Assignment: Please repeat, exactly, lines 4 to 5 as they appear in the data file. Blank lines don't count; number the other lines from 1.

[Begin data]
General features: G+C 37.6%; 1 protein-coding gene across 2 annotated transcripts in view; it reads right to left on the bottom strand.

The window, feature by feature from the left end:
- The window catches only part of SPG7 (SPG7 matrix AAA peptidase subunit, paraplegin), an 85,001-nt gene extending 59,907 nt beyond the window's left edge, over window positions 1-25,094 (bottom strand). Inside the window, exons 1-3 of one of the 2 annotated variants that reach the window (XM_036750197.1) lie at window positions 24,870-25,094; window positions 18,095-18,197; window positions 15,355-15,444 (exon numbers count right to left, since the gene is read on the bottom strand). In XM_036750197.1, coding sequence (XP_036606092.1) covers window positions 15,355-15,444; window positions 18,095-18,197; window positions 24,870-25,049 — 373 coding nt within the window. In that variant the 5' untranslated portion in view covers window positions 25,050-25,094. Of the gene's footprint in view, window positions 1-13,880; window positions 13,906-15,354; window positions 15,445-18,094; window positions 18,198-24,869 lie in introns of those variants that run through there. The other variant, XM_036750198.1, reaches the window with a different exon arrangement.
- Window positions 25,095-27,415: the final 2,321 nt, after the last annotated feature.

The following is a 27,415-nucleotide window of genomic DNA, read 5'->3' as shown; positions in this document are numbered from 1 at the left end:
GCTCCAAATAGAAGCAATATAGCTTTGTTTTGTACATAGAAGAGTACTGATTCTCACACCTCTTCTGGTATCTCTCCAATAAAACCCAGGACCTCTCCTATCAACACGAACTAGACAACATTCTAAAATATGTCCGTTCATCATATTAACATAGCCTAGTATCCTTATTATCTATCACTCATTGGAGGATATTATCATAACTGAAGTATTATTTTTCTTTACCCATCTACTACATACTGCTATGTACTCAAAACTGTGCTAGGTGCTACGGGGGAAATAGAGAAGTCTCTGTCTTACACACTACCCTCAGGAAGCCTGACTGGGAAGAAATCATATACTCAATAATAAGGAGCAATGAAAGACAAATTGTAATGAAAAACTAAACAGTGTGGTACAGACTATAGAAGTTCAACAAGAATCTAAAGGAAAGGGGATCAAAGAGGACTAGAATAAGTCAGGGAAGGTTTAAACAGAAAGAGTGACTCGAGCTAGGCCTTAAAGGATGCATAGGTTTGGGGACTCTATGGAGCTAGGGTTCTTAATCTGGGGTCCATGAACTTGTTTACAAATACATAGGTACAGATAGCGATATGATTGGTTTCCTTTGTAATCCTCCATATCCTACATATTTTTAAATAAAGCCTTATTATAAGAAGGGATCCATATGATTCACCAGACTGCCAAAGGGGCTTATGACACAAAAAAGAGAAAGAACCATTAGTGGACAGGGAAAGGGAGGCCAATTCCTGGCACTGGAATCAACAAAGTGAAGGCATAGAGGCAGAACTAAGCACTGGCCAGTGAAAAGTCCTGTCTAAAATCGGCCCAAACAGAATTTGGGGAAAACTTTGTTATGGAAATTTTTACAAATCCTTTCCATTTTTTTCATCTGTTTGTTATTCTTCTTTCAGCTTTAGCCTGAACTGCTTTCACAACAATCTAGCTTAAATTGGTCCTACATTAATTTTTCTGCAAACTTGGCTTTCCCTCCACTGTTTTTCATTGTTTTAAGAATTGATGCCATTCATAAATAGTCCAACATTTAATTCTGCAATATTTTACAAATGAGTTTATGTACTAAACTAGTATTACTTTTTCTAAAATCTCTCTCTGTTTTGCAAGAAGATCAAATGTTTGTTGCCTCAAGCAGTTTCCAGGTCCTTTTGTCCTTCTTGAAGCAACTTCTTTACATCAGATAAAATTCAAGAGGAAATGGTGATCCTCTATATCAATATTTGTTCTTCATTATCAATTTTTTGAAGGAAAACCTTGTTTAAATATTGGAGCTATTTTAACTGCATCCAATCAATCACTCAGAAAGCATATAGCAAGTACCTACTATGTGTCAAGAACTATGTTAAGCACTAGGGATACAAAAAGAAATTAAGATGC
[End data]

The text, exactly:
- Window positions 25,095-27,415: the final 2,321 nt, after the last annotated feature.

The following is a 27,415-nucleotide window of genomic DNA, read 5'->3' as shown; positions in this document are numbered from 1 at the left end: